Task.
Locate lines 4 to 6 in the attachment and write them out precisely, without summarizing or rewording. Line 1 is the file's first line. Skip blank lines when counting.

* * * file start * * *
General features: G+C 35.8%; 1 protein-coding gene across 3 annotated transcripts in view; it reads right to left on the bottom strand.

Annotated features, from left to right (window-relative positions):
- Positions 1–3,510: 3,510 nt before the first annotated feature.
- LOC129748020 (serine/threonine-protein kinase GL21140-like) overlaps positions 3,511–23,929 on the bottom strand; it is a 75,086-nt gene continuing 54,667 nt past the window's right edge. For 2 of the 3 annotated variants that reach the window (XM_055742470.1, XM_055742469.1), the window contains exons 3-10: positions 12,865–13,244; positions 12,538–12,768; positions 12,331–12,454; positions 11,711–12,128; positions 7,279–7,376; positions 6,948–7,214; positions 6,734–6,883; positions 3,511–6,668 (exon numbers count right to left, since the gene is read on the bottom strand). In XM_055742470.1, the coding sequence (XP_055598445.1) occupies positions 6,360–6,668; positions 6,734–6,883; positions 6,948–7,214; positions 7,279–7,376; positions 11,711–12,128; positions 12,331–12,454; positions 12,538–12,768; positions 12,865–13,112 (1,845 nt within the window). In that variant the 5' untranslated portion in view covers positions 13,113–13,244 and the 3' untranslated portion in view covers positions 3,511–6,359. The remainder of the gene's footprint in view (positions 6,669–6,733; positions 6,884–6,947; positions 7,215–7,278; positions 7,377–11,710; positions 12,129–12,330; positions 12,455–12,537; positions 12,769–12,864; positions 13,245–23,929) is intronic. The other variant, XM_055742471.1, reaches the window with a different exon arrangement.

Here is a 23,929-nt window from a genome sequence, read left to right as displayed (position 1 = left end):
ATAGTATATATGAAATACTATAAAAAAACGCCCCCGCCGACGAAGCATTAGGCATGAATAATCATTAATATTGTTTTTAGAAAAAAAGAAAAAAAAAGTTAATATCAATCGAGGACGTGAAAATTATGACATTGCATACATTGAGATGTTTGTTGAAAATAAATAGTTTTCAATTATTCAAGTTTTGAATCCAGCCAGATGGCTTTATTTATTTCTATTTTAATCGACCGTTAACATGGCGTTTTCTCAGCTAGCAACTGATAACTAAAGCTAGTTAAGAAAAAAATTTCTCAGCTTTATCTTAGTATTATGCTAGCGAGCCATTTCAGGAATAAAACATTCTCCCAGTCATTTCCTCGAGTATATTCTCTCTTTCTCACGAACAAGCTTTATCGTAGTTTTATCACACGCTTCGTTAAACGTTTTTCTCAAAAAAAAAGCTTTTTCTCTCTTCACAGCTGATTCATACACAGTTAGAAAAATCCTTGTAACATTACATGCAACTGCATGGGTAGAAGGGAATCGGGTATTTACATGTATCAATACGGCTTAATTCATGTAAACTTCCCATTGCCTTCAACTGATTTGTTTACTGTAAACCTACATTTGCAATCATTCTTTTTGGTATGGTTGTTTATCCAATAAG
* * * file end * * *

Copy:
- LOC129748020 (serine/threonine-protein kinase GL21140-like) overlaps positions 3,511–23,929 on the bottom strand; it is a 75,086-nt gene continuing 54,667 nt past the window's right edge. For 2 of the 3 annotated variants that reach the window (XM_055742470.1, XM_055742469.1), the window contains exons 3-10: positions 12,865–13,244; positions 12,538–12,768; positions 12,331–12,454; positions 11,711–12,128; positions 7,279–7,376; positions 6,948–7,214; positions 6,734–6,883; positions 3,511–6,668 (exon numbers count right to left, since the gene is read on the bottom strand). In XM_055742470.1, the coding sequence (XP_055598445.1) occupies positions 6,360–6,668; positions 6,734–6,883; positions 6,948–7,214; positions 7,279–7,376; positions 11,711–12,128; positions 12,331–12,454; positions 12,538–12,768; positions 12,865–13,112 (1,845 nt within the window). In that variant the 5' untranslated portion in view covers positions 13,113–13,244 and the 3' untranslated portion in view covers positions 3,511–6,359. The remainder of the gene's footprint in view (positions 6,669–6,733; positions 6,884–6,947; positions 7,215–7,278; positions 7,377–11,710; positions 12,129–12,330; positions 12,455–12,537; positions 12,769–12,864; positions 13,245–23,929) is intronic. The other variant, XM_055742471.1, reaches the window with a different exon arrangement.

Here is a 23,929-nt window from a genome sequence, read left to right as displayed (position 1 = left end):
ATAGTATATATGAAATACTATAAAAAAACGCCCCCGCCGACGAAGCATTAGGCATGAATAATCATTAATATTGTTTTTAGAAAAAAAGAAAAAAAAAGTTAATATCAATCGAGGACGTGAAAATTATGACATTGCATACATTGAGATGTTTGTTGAAAATAAATAGTTTTCAATTATTCAAGTTTTGAATCCAGCCAGATGGCTTTATTTATTTCTATTTTAATCGACCGTTAACATGGCGTTTTCTCAGCTAGCAACTGATAACTAAAGCTAGTTAAGAAAAAAATTTCTCAGCTTTATCTTAGTATTATGCTAGCGAGCCATTTCAGGAATAAAACATTCTCCCAGTCATTTCCTCGAGTATATTCTCTCTTTCTCACGAACAAGCTTTATCGTAGTTTTATCACACGCTTCGTTAAACGTTTTTCTCAAAAAAAAAGCTTTTTCTCTCTTCACAGCTGATTCATACACAGTTAGAAAAATCCTTGTAACATTACATGCAACTGCATGGGTAGAAGGGAATCGGGTATTTACATGTATCAATACGGCTTAATTCATGTAAACTTCCCATTGCCTTCAACTGATTTGTTTACTGTAAACCTACATTTGCAATCATTCTTTTTGGTATGGTTGTTTATCCAATAAG